EJToday: Top Headlines
EJToday is SEJ's selection of new and outstanding stories on environmental topics in print and on the air, updated every weekday. SEJ also offers a free e-mailed digest of the day's EJToday postings, called SEJ-beat. SEJ members are subscribed automatically, but may opt out here. Non-members may subscribe here. EJToday is also available via RSS feed. Please see Editorial Guidelines for EJToday content.
"A decade after landmark toxic-air monitoring prompted a city crackdown on chemical emissions, a new analysis shows significant improvement in some areas — but still cause for concern in neighborhoods near western Louisville’s Rubbertown industries."
A coal-fired power plant in Georgia has neighbors worried about the consequences of its ash-disposal pond.
"Residents waiting to learn whether their property was contaminated by an insecticide manufacturing plant in their Park Hill neighborhood want to know why it took officials about 25 years to begin testing the soil in and near what has become the city's newest Superfund toxic waste site."
"ATLANTA -- Clean air advocates and environmental groups won a victory Monday when the utility consortium Power4Georgians agreed to cancel its proposal to build a coal-fired power plant near Fitzgerald in Ben Hill County, Georgia."
"Critics say the measure allows public school teachers to challenge the topics without fear of sanction. Gov. Bill Haslam expresses misgivings about the law."
"With pastures withered from a lingering drought, farmers in Texas and northwest Louisiana have abandoned donkeys by the hundreds, turning them into wandering refugees that have severely tested animal rescue groups."
"State legislature gives legal protection to teachers who do not believe in the science and want to debate alternate explanations."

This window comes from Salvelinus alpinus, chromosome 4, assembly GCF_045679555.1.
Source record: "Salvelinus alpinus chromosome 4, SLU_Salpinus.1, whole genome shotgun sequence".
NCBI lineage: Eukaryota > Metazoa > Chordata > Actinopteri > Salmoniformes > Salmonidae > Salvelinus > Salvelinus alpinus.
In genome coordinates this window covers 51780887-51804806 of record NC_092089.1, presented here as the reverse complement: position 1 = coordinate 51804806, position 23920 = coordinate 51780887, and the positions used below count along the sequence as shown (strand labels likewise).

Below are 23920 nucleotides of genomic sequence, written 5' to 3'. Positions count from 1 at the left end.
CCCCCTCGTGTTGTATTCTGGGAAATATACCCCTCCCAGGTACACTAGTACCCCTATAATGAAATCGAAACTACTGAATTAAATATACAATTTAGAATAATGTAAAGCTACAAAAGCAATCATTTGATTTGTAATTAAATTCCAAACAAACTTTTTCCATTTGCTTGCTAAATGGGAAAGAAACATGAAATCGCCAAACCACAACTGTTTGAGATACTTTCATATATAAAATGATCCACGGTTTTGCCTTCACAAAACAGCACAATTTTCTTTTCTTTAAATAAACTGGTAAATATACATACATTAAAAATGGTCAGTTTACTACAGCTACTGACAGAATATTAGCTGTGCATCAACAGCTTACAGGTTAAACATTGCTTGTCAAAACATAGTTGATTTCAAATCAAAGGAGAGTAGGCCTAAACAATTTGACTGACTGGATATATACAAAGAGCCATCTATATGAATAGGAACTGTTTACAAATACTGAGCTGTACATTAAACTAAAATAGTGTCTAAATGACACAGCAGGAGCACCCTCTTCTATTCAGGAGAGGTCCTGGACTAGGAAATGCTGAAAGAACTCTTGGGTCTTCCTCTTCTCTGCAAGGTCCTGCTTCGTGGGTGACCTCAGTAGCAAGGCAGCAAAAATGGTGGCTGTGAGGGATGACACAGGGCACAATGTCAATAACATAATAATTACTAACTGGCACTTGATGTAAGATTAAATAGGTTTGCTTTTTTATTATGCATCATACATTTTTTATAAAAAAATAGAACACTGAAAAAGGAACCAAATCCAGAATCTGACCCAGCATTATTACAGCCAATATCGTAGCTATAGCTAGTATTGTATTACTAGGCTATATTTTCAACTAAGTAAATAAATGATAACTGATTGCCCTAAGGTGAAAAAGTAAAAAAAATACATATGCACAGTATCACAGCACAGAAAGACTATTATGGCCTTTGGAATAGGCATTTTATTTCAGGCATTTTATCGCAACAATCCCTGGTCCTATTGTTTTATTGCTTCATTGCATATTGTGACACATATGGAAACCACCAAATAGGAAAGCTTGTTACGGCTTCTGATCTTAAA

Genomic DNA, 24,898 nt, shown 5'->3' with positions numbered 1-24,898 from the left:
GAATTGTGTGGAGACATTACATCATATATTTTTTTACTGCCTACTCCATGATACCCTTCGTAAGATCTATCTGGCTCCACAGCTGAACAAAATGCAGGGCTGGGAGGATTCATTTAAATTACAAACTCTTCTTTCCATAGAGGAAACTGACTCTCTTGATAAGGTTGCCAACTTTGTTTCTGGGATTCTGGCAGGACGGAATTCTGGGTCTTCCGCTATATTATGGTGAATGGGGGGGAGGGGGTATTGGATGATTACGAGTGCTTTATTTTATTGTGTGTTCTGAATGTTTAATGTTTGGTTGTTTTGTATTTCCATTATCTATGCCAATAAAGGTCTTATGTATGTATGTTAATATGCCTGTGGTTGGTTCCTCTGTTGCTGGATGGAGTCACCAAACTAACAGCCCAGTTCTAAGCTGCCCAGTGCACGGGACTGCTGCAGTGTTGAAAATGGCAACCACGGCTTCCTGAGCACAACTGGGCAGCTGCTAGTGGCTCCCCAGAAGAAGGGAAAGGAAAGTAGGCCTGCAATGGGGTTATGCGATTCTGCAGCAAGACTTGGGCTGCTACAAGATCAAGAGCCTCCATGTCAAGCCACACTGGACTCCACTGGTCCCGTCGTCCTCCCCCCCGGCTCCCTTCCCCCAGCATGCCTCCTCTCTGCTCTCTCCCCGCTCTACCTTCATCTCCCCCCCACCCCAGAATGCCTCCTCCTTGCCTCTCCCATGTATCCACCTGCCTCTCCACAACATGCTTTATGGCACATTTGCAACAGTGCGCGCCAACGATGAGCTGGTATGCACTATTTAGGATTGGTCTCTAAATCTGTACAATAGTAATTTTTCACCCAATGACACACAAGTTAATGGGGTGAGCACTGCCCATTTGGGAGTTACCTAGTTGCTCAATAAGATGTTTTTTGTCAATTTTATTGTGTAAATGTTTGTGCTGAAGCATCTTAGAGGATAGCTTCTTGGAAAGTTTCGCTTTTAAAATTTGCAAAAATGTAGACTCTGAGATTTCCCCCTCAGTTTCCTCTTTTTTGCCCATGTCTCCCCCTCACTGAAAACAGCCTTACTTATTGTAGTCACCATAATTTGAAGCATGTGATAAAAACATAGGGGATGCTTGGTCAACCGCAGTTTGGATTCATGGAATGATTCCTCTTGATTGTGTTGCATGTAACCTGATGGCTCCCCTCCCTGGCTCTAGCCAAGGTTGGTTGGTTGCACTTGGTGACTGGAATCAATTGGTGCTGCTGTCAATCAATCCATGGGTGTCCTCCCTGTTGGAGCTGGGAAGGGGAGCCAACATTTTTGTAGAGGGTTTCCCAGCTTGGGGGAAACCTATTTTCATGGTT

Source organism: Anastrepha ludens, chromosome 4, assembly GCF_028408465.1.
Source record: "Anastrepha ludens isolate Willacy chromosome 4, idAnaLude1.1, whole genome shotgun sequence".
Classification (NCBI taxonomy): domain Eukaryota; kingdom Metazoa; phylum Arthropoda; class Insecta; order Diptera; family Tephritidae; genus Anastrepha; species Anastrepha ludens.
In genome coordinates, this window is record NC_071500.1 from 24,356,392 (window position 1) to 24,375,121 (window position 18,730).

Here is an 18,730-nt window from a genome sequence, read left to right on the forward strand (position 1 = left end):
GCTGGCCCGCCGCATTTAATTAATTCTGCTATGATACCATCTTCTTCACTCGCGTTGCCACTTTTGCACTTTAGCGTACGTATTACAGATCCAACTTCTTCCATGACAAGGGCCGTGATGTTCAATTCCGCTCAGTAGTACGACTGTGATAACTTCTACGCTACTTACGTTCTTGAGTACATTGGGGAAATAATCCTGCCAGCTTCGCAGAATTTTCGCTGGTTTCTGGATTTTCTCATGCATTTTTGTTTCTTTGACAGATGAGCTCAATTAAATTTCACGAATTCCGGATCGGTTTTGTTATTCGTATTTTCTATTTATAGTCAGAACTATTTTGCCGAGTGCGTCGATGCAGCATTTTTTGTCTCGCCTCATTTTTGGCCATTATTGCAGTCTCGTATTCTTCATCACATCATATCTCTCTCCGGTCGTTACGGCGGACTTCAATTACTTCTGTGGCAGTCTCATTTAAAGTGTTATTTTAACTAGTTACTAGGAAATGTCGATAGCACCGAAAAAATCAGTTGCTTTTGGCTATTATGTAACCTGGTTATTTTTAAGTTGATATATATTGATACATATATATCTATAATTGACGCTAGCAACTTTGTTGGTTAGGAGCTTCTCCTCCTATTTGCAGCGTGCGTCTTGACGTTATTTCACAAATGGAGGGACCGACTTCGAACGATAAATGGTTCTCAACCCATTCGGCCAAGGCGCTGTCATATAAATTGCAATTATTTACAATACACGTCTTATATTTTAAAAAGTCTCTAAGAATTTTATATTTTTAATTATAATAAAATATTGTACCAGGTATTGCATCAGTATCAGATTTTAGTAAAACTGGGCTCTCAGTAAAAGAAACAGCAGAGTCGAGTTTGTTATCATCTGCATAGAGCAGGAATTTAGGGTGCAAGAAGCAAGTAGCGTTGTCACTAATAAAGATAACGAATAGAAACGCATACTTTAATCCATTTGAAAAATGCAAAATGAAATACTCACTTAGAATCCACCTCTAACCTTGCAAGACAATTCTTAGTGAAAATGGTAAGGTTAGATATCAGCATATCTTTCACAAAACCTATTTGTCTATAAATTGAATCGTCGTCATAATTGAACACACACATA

"The Senate approved a highway bill Wednesday that includes a long-sought provision for the Gulf Coast: A guarantee that 80 percent of the fines collected from the April 2010 BP oil spill — an amount that could reach $20 billion — would be distributed for coastal restoration to the five states along the Gulf of Mexico: Mississippi, Louisiana, Florida, Texas and Alabama."
"TALLAHASSEE — Federal environmental officials underestimated the cost of implementing their new water pollution rules for Florida, just as critics have been saying, a National Research Council panel concluded in a report released Tuesday."
"Twenty-six-year-old Sara Barnes was arrested in Seminole County, Fla., after she admitted to setting fire to one of the oldest trees in the world."
"The world's largest phosphate miner has cut a deal with the environmental groups that sued it two years ago to block its plans to dig up thousands of acres of wetlands. In exchange for allowing mining to proceed near Fort Meade in Hardee County, Mosaic Fertilizer will buy a 4,400-acre ranch and donate it for use as a new state park."
"A Southwest Florida conservation official is calling a federal judge's ruling on clean water limits a total victory for the environment. U.S. District Judge Robert Hinkle's ruling in Tallahassee on Saturday ended years of delays in setting and enforcing specific limits on sewage, manure and fertilizer contamination in Florida waters."
"NEW ORLEANS -- A scientific report issued by Gov. Bobby Jindal's administration predicts that the Louisiana coast could see about 3 feet of sea level rise along the already low and vulnerable Louisiana coast by 2100 -- a prediction that leaves this Cajun coast drowning and under siege from storm surge for decades to come."
"Across southern Florida, rabbits, raccoons, bobcats and foxes have been disappearing at dramatic rates over the past decade, and invasive Burmese pythons are to blame, a US study said Monday."
"A team of Louisiana scientists is laying the groundwork for creating a new carbon storage industry that could both reduce the effects of global warming and rebuild wetlands along the state’s coastline. Sarah Mack, founder of New Orleans-based Tierra Resources, and Louisiana State University wetlands scientists John W. Day and Robert Lane have come up with a method for measuring the molecules of carbon removed from the atmosphere by the soils and plants that are created with coastal restoration projects."